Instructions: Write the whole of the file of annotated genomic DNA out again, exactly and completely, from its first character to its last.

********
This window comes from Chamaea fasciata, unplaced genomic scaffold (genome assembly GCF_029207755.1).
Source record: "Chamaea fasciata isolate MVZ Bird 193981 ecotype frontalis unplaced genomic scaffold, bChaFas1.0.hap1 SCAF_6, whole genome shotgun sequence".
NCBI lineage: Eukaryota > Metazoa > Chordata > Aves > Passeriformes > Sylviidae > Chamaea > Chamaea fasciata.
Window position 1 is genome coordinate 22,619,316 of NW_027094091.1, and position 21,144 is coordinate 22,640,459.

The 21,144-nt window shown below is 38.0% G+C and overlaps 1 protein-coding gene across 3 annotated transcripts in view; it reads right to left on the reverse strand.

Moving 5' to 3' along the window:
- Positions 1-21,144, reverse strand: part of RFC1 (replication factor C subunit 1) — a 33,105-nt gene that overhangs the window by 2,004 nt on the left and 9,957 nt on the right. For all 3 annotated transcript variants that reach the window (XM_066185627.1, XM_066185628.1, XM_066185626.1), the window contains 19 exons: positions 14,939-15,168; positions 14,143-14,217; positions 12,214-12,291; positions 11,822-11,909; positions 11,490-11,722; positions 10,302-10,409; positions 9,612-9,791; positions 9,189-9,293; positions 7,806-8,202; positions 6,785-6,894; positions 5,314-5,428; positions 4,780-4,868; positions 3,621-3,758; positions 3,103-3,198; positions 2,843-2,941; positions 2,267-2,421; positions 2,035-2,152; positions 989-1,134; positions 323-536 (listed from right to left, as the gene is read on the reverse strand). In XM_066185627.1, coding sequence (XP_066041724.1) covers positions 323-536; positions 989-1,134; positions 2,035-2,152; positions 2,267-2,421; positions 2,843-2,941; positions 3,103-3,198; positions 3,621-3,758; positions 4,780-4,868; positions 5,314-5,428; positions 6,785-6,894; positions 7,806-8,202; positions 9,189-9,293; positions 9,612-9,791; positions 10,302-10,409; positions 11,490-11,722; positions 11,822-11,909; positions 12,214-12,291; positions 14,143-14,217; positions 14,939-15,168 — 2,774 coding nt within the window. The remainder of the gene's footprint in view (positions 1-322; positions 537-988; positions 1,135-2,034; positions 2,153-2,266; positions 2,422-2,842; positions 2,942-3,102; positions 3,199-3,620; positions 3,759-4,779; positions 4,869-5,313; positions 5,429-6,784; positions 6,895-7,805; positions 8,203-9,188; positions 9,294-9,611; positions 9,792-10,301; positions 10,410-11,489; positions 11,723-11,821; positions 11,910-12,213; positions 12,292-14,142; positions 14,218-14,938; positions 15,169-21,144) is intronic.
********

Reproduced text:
This window comes from Chamaea fasciata, unplaced genomic scaffold (genome assembly GCF_029207755.1).
Source record: "Chamaea fasciata isolate MVZ Bird 193981 ecotype frontalis unplaced genomic scaffold, bChaFas1.0.hap1 SCAF_6, whole genome shotgun sequence".
NCBI lineage: Eukaryota > Metazoa > Chordata > Aves > Passeriformes > Sylviidae > Chamaea > Chamaea fasciata.
Window position 1 is genome coordinate 22,619,316 of NW_027094091.1, and position 21,144 is coordinate 22,640,459.

The 21,144-nt window shown below is 38.0% G+C and overlaps 1 protein-coding gene across 3 annotated transcripts in view; it reads right to left on the reverse strand.

Moving 5' to 3' along the window:
- Positions 1-21,144, reverse strand: part of RFC1 (replication factor C subunit 1) — a 33,105-nt gene that overhangs the window by 2,004 nt on the left and 9,957 nt on the right. For all 3 annotated transcript variants that reach the window (XM_066185627.1, XM_066185628.1, XM_066185626.1), the window contains 19 exons: positions 14,939-15,168; positions 14,143-14,217; positions 12,214-12,291; positions 11,822-11,909; positions 11,490-11,722; positions 10,302-10,409; positions 9,612-9,791; positions 9,189-9,293; positions 7,806-8,202; positions 6,785-6,894; positions 5,314-5,428; positions 4,780-4,868; positions 3,621-3,758; positions 3,103-3,198; positions 2,843-2,941; positions 2,267-2,421; positions 2,035-2,152; positions 989-1,134; positions 323-536 (listed from right to left, as the gene is read on the reverse strand). In XM_066185627.1, coding sequence (XP_066041724.1) covers positions 323-536; positions 989-1,134; positions 2,035-2,152; positions 2,267-2,421; positions 2,843-2,941; positions 3,103-3,198; positions 3,621-3,758; positions 4,780-4,868; positions 5,314-5,428; positions 6,785-6,894; positions 7,806-8,202; positions 9,189-9,293; positions 9,612-9,791; positions 10,302-10,409; positions 11,490-11,722; positions 11,822-11,909; positions 12,214-12,291; positions 14,143-14,217; positions 14,939-15,168 — 2,774 coding nt within the window. The remainder of the gene's footprint in view (positions 1-322; positions 537-988; positions 1,135-2,034; positions 2,153-2,266; positions 2,422-2,842; positions 2,942-3,102; positions 3,199-3,620; positions 3,759-4,779; positions 4,869-5,313; positions 5,429-6,784; positions 6,895-7,805; positions 8,203-9,188; positions 9,294-9,611; positions 9,792-10,301; positions 10,410-11,489; positions 11,723-11,821; positions 11,910-12,213; positions 12,292-14,142; positions 14,218-14,938; positions 15,169-21,144) is intronic.